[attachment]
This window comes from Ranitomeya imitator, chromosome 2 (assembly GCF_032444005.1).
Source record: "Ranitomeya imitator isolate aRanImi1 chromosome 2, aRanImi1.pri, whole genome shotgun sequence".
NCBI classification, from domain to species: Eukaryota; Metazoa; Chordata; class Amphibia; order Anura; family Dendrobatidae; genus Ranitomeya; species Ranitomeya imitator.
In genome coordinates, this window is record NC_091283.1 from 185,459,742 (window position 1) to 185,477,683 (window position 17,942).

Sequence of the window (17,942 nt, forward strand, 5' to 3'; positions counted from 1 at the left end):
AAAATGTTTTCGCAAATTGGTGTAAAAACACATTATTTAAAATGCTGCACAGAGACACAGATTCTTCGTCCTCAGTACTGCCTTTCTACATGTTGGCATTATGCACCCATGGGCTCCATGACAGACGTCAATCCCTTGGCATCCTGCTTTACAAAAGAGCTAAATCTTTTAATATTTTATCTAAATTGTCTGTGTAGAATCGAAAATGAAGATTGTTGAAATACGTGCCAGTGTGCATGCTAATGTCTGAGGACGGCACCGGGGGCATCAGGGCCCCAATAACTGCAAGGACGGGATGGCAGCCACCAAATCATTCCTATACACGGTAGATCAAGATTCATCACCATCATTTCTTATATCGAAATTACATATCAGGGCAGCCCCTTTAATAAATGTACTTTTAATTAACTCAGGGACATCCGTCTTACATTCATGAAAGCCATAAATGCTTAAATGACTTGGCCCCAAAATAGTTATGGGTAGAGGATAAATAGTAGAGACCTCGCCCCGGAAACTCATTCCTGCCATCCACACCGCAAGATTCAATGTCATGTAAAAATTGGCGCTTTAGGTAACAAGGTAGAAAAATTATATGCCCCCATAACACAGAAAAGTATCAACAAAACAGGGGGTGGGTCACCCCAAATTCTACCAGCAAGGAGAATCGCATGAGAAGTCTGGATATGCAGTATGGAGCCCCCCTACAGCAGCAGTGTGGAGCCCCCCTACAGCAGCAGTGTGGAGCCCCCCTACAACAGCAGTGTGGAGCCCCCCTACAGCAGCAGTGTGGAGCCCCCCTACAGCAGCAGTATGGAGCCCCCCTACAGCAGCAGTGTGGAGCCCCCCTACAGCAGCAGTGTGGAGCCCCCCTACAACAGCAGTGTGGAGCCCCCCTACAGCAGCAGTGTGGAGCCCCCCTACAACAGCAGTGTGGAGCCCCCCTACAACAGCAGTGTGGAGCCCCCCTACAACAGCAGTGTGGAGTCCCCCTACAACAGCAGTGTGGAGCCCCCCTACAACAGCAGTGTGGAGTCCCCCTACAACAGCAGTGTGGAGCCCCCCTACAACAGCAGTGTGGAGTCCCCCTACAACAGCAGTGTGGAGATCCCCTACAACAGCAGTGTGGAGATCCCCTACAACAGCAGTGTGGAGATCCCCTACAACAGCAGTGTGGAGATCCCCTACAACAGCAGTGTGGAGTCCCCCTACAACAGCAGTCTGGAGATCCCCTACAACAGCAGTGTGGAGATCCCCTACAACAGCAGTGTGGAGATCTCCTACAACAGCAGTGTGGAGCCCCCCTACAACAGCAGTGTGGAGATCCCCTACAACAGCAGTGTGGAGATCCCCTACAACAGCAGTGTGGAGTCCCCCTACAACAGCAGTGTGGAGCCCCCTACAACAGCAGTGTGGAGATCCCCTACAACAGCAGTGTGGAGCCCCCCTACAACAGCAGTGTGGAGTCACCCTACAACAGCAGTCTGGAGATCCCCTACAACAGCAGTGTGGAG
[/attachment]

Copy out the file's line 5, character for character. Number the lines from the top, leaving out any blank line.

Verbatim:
Sequence of the window (17,942 nt, forward strand, 5' to 3'; positions counted from 1 at the left end):